Which foods can do this? We’ll look at saturated vs. unsaturated fats, to debunk some myths, and also bring up the importance of consuming olive oil, avocado and flax seeds, instead of doughnuts and bacon strips, sorry.

Saturated vs. Unsaturated Fats for Brain

Although saturated fats have been demonized in the past, they’re essential. A good nutritious diet needs to have monounsaturated, polyunsaturated and some saturated fat too. The enemy you want to avoid is trans fat.

There are many fatty foods full of healthy fats, which contain saturated fats. Grass-fed beef, red meat, whole-dairy, raw milk and hard cheese, grass-fed butter, coconut oil are just a few examples. Even avocados and eggs have saturated fat, tell me that’s unhealthy.

Indeed, you’d not want to overdo your saturated fats. Focus more on unsaturated fats to protect against inflammation and oxidative stress.

The American Heart Association recommends aiming for 5-6% of calories from saturated fat. (8)

Many experts believe if you get your saturated fats from healthy sources *foods above, going above the 5% mark can be healthy and beneficial. Of course, there will be no place for pastries, cakes, cookies, and red processed meats.

Science supports the potential benefit of omega 3 fatty acids, for improving cardiovascular health, reducing inflammation, reducing high blood pressure and cholesterol. (9) (10)

DHA and EPA, also omega 3’s have shown beneficial for immunity, development, reducing inflammation, cardiovascular health, etc. They are considered potent antioxidants, and omega 3’s are essential fatty acids. (11)

Pro Tip

To increase your omega 3 levels, eat more seafood, olive oil and flax seeds.The best dietary sources of omega 3’s are seafood, so fish, mackerel, herring, tuna, crab, shrimp, salmon, and sardines. Also, avocados, olive oil, olives, and flax seeds are pretty rich too. Nuts and seeds, especially walnuts, flaxseeds, and flaxseed oil, chia seeds are great options too.

Trans Fats – Unstable Fats

Now for the enemy. Trans fats – unstable fats. This means they oxidize quickly and become toxic. This increases inflammation and oxidative stress in the body. It is detrimental to your heart health, brain health, metabolism, and many physiological functions. It accelerates aging, causes DNA damage, increases LDL and lowers LDL cholesterol, etc. (12) (13) (14)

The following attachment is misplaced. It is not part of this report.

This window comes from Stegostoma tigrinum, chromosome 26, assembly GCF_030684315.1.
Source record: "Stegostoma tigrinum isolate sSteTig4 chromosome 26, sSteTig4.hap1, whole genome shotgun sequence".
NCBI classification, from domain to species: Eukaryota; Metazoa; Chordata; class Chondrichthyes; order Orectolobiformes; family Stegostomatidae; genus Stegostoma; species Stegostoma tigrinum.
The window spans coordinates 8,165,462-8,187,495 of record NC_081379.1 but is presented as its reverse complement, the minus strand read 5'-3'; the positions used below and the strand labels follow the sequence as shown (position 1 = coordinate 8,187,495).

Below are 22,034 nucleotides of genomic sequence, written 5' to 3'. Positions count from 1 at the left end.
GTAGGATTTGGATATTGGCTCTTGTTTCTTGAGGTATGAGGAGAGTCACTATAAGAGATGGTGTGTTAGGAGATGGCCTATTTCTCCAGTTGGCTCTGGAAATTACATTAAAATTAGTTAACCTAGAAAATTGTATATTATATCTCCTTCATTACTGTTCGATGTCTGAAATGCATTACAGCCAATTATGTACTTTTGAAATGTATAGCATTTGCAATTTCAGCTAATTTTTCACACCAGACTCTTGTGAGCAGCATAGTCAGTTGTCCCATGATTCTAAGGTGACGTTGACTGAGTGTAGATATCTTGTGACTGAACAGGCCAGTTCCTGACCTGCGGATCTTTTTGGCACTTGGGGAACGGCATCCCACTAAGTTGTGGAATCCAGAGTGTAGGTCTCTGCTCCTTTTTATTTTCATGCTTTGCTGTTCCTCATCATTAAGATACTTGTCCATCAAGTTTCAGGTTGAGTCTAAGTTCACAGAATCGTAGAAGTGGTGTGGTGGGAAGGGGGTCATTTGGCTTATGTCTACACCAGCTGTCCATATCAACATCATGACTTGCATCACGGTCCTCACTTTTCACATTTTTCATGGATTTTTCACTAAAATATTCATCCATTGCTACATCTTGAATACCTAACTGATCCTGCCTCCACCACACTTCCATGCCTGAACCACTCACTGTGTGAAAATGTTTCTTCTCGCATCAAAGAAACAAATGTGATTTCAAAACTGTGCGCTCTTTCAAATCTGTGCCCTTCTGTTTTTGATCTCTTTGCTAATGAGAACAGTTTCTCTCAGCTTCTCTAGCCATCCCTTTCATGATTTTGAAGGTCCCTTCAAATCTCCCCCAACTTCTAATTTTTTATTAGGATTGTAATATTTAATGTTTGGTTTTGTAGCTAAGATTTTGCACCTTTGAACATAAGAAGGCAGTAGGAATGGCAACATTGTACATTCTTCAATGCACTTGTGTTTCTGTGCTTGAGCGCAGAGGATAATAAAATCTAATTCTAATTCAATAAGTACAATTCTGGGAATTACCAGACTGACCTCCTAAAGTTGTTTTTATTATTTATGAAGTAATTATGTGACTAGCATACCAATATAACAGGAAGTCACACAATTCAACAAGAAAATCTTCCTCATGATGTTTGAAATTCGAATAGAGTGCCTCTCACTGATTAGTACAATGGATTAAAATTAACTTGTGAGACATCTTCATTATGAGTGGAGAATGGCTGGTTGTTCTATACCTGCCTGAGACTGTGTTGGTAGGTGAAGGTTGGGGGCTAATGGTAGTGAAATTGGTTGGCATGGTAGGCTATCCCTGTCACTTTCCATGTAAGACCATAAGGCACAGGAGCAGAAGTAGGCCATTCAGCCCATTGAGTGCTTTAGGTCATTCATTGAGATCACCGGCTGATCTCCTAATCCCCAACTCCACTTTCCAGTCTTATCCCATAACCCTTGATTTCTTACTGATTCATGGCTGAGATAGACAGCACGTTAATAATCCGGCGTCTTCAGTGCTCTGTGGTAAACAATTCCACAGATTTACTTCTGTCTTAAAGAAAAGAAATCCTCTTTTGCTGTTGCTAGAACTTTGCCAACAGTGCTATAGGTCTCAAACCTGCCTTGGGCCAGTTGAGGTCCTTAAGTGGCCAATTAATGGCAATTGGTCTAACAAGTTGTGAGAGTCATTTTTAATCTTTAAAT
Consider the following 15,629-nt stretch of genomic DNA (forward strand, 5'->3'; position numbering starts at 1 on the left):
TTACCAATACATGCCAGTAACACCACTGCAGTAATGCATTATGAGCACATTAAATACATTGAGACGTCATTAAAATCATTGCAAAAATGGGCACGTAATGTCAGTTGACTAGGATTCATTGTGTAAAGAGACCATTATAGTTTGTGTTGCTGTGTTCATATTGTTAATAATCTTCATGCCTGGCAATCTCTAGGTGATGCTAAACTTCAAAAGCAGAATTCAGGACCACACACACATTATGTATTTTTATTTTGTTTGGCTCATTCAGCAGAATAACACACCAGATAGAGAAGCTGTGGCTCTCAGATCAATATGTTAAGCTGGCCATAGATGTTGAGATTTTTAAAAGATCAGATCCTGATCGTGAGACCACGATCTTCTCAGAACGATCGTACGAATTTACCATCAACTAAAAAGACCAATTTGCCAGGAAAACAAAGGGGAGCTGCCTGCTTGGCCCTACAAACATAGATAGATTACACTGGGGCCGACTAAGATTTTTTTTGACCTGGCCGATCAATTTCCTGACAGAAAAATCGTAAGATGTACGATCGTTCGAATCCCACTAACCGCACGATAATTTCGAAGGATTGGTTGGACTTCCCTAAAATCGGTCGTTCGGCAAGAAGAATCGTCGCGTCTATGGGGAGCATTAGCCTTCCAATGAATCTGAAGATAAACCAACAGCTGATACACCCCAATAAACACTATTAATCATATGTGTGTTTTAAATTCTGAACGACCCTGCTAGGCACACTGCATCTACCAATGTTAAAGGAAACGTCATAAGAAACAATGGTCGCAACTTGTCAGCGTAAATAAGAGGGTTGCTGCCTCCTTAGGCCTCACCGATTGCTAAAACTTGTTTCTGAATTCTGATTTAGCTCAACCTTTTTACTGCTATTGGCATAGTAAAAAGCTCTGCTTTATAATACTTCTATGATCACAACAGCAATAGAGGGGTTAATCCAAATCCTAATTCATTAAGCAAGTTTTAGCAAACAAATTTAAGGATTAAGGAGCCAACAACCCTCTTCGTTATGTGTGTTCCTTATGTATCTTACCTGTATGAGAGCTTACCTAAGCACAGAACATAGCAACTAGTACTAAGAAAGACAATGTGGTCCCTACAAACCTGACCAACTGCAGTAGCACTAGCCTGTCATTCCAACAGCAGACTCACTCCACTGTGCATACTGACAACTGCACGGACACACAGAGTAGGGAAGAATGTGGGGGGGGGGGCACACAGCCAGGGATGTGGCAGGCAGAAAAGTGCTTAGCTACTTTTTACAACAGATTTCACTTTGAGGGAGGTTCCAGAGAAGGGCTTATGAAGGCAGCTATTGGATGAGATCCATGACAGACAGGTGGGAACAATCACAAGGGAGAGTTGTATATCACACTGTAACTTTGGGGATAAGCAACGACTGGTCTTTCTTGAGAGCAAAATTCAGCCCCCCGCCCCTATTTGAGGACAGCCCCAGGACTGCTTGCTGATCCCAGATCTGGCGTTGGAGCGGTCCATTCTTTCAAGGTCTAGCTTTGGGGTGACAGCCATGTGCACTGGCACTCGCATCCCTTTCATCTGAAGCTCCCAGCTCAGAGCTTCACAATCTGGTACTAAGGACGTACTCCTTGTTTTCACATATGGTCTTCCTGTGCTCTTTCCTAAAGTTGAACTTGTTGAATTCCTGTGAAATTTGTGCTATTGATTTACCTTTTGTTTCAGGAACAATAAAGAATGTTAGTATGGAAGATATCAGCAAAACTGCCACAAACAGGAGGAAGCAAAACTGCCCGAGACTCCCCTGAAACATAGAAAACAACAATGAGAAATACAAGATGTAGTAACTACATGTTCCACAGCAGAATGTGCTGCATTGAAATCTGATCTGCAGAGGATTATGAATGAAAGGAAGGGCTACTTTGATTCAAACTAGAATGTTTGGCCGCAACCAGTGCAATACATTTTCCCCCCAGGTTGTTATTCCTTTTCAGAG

The trans-fat foods you want to stay away from are: French fries, margarine, baked or frozen goods like pizza, cookies, pies, microwave popcorn, processed and dried red meat (salami, hot dog, bacon, sausage), doughnuts, deep-fried foods, mozzarella sticks,… you get the point. (15) (16)


Unsaturated fats like omega 3 are beneficial for heart health, brain performance, and fighting inflammation. Eat your avocado, flax seeds, seafood, and nuts. Saturated fat is essential, but there are both healthy and unhealthy saturated fats. Aim for options like grass-fed beef and butter, whole milk, hard cheese, and coconut oil. Trans fats are unstable fats that increase inflammation and have negative effects on heart and brain health. Stay away from margarine, red processed meats, cookies, pastry, baked or frozen pizzas, pies, doughnuts, French fries, and deep-fried foods.

Brain Aging, Neurodegeneration, and Neuroprotection

As we age, our brain does too. Oxidative stress and chronic inflammation in the brain accelerate neurodegeneration. This translates to poor brain performance, which over time develops into Dementia, Alzheimer’s, and other neurodegenerative diseases.

Healthy fats, especially omega 3’s which we can get from food, seem to play an important role in brain function, but also provide potential neuroprotection.

Increasing dietary fats, especially omega 3’s can potentially improve brain function. Combined with exercise and antioxidants, research shows healthy fats (dietary) can help with the maintenance of physiological conditions, even during metabolic stress. (17)

Research has shown that in some preclinical models, DHA which is an important omega 3 FA was shown to: (18)

  • increase Brain-Derived Neurotrophic Factor (BDNF), which plays important role in maintaining brain integrity, and neuron growth, and differentiation maturation.
  • act as a potent antioxidant, and reduce brain inflammation
  • have neuroprotective and anti-apoptotic effects
  • improve blood flow, circulation in the brain, which means more oxygen and energy, less plaque.

EPA/DHA, Caloric Restriction and Exogenous Ketones